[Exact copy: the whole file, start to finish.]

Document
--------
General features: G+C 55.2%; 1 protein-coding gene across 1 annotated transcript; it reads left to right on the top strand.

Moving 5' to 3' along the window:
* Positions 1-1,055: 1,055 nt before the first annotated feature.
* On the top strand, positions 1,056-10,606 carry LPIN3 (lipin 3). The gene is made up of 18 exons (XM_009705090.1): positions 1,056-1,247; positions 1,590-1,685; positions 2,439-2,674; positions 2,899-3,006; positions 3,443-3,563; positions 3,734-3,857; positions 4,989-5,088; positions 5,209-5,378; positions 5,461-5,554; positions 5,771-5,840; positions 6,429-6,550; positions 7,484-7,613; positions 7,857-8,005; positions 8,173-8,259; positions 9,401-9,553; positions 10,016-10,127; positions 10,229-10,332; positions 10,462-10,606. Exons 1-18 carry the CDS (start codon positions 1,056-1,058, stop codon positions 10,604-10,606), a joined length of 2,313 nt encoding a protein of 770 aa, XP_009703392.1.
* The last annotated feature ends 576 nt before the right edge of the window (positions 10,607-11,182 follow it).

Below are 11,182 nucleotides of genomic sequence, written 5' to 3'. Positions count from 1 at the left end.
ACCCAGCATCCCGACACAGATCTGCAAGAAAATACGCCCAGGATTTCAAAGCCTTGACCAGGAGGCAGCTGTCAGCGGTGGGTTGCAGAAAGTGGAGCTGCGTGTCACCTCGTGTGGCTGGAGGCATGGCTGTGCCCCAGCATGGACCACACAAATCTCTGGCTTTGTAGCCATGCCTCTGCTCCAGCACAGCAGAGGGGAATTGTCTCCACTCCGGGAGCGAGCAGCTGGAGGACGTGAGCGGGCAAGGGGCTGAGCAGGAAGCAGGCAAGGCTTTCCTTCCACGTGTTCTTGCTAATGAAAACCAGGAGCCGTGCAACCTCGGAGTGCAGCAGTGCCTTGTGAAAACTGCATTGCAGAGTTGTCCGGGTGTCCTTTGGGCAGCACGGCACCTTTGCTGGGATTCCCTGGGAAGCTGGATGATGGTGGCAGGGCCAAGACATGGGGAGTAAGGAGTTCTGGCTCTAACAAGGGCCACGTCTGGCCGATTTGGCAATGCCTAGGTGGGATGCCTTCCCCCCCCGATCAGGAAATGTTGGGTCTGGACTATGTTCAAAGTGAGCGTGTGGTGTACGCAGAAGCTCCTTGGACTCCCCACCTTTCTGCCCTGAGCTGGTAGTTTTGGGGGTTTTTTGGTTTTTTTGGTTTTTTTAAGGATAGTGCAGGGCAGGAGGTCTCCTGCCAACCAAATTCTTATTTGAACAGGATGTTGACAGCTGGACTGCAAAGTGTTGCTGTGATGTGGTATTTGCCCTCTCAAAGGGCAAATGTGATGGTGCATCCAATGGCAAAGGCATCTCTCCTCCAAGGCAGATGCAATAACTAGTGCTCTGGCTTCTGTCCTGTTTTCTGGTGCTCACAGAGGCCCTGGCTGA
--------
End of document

General features: G+C 55.2%; 1 protein-coding gene across 1 annotated transcript; it reads left to right on the top strand.

Moving 5' to 3' along the window:
* Positions 1-1,055: 1,055 nt before the first annotated feature.
* On the top strand, positions 1,056-10,606 carry LPIN3 (lipin 3). The gene is made up of 18 exons (XM_009705090.1): positions 1,056-1,247; positions 1,590-1,685; positions 2,439-2,674; positions 2,899-3,006; positions 3,443-3,563; positions 3,734-3,857; positions 4,989-5,088; positions 5,209-5,378; positions 5,461-5,554; positions 5,771-5,840; positions 6,429-6,550; positions 7,484-7,613; positions 7,857-8,005; positions 8,173-8,259; positions 9,401-9,553; positions 10,016-10,127; positions 10,229-10,332; positions 10,462-10,606. Exons 1-18 carry the CDS (start codon positions 1,056-1,058, stop codon positions 10,604-10,606), a joined length of 2,313 nt encoding a protein of 770 aa, XP_009703392.1.
* The last annotated feature ends 576 nt before the right edge of the window (positions 10,607-11,182 follow it).

Below are 11,182 nucleotides of genomic sequence, written 5' to 3'. Positions count from 1 at the left end.
ACCCAGCATCCCGACACAGATCTGCAAGAAAATACGCCCAGGATTTCAAAGCCTTGACCAGGAGGCAGCTGTCAGCGGTGGGTTGCAGAAAGTGGAGCTGCGTGTCACCTCGTGTGGCTGGAGGCATGGCTGTGCCCCAGCATGGACCACACAAATCTCTGGCTTTGTAGCCATGCCTCTGCTCCAGCACAGCAGAGGGGAATTGTCTCCACTCCGGGAGCGAGCAGCTGGAGGACGTGAGCGGGCAAGGGGCTGAGCAGGAAGCAGGCAAGGCTTTCCTTCCACGTGTTCTTGCTAATGAAAACCAGGAGCCGTGCAACCTCGGAGTGCAGCAGTGCCTTGTGAAAACTGCATTGCAGAGTTGTCCGGGTGTCCTTTGGGCAGCACGGCACCTTTGCTGGGATTCCCTGGGAAGCTGGATGATGGTGGCAGGGCCAAGACATGGGGAGTAAGGAGTTCTGGCTCTAACAAGGGCCACGTCTGGCCGATTTGGCAATGCCTAGGTGGGATGCCTTCCCCCCCCGATCAGGAAATGTTGGGTCTGGACTATGTTCAAAGTGAGCGTGTGGTGTACGCAGAAGCTCCTTGGACTCCCCACCTTTCTGCCCTGAGCTGGTAGTTTTGGGGGTTTTTTGGTTTTTTTGGTTTTTTTAAGGATAGTGCAGGGCAGGAGGTCTCCTGCCAACCAAATTCTTATTTGAACAGGATGTTGACAGCTGGACTGCAAAGTGTTGCTGTGATGTGGTATTTGCCCTCTCAAAGGGCAAATGTGATGGTGCATCCAATGGCAAAGGCATCTCTCCTCCAAGGCAGATGCAATAACTAGTGCTCTGGCTTCTGTCCTGTTTTCTGGTGCTCACAGAGGCCCTGGCTGA